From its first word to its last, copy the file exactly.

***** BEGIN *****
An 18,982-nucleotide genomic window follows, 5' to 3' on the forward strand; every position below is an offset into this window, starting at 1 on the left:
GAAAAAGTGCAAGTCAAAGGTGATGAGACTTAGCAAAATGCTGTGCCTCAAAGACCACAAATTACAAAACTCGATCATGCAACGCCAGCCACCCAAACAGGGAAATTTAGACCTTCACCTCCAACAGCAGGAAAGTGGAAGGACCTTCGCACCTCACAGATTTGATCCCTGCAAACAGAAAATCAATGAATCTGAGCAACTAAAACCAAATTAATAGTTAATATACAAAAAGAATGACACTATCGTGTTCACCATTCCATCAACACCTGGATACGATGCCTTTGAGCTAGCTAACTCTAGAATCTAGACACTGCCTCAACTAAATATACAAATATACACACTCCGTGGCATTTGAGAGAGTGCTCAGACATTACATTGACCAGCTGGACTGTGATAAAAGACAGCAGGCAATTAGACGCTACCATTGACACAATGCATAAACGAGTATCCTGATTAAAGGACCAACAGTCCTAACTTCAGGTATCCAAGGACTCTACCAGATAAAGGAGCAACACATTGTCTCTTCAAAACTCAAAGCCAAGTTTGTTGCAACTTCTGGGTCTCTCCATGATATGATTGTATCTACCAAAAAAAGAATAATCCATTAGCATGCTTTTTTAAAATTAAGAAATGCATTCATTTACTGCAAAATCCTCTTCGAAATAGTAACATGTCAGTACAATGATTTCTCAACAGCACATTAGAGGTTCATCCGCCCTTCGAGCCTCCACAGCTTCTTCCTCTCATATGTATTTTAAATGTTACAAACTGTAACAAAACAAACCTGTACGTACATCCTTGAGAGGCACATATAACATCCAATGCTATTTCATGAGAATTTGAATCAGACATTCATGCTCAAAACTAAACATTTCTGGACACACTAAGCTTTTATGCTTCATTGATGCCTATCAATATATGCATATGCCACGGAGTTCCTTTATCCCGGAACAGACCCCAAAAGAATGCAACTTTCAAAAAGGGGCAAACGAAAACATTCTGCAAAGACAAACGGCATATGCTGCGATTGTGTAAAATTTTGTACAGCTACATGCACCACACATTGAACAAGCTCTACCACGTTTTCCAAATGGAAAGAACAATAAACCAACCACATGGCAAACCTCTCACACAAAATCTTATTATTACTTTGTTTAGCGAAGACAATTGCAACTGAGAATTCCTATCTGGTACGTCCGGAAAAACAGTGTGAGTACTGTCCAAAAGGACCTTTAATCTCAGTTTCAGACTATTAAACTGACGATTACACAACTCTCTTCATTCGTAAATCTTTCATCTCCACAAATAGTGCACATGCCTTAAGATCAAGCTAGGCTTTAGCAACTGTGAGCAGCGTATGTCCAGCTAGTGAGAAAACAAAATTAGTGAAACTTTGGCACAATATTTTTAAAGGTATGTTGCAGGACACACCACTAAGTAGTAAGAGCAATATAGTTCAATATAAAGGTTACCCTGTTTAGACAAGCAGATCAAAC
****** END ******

An 18,982-nucleotide genomic window follows, 5' to 3' on the forward strand; every position below is an offset into this window, starting at 1 on the left:
GAAAAAGTGCAAGTCAAAGGTGATGAGACTTAGCAAAATGCTGTGCCTCAAAGACCACAAATTACAAAACTCGATCATGCAACGCCAGCCACCCAAACAGGGAAATTTAGACCTTCACCTCCAACAGCAGGAAAGTGGAAGGACCTTCGCACCTCACAGATTTGATCCCTGCAAACAGAAAATCAATGAATCTGAGCAACTAAAACCAAATTAATAGTTAATATACAAAAAGAATGACACTATCGTGTTCACCATTCCATCAACACCTGGATACGATGCCTTTGAGCTAGCTAACTCTAGAATCTAGACACTGCCTCAACTAAATATACAAATATACACACTCCGTGGCATTTGAGAGAGTGCTCAGACATTACATTGACCAGCTGGACTGTGATAAAAGACAGCAGGCAATTAGACGCTACCATTGACACAATGCATAAACGAGTATCCTGATTAAAGGACCAACAGTCCTAACTTCAGGTATCCAAGGACTCTACCAGATAAAGGAGCAACACATTGTCTCTTCAAAACTCAAAGCCAAGTTTGTTGCAACTTCTGGGTCTCTCCATGATATGATTGTATCTACCAAAAAAAGAATAATCCATTAGCATGCTTTTTTAAAATTAAGAAATGCATTCATTTACTGCAAAATCCTCTTCGAAATAGTAACATGTCAGTACAATGATTTCTCAACAGCACATTAGAGGTTCATCCGCCCTTCGAGCCTCCACAGCTTCTTCCTCTCATATGTATTTTAAATGTTACAAACTGTAACAAAACAAACCTGTACGTACATCCTTGAGAGGCACATATAACATCCAATGCTATTTCATGAGAATTTGAATCAGACATTCATGCTCAAAACTAAACATTTCTGGACACACTAAGCTTTTATGCTTCATTGATGCCTATCAATATATGCATATGCCACGGAGTTCCTTTATCCCGGAACAGACCCCAAAAGAATGCAACTTTCAAAAAGGGGCAAACGAAAACATTCTGCAAAGACAAACGGCATATGCTGCGATTGTGTAAAATTTTGTACAGCTACATGCACCACACATTGAACAAGCTCTACCACGTTTTCCAAATGGAAAGAACAATAAACCAACCACATGGCAAACCTCTCACACAAAATCTTATTATTACTTTGTTTAGCGAAGACAATTGCAACTGAGAATTCCTATCTGGTACGTCCGGAAAAACAGTGTGAGTACTGTCCAAAAGGACCTTTAATCTCAGTTTCAGACTATTAAACTGACGATTACACAACTCTCTTCATTCGTAAATCTTTCATCTCCACAAATAGTGCACATGCCTTAAGATCAAGCTAGGCTTTAGCAACTGTGAGCAGCGTATGTCCAGCTAGTGAGAAAACAAAATTAGTGAAACTTTGGCACAATATTTTTAAAGGTATGTTGCAGGACACACCACTAAGTAGTAAGAGCAATATAGTTCAATATAAAGGTTACCCTGTTTAGACAAGCAGATCAAAC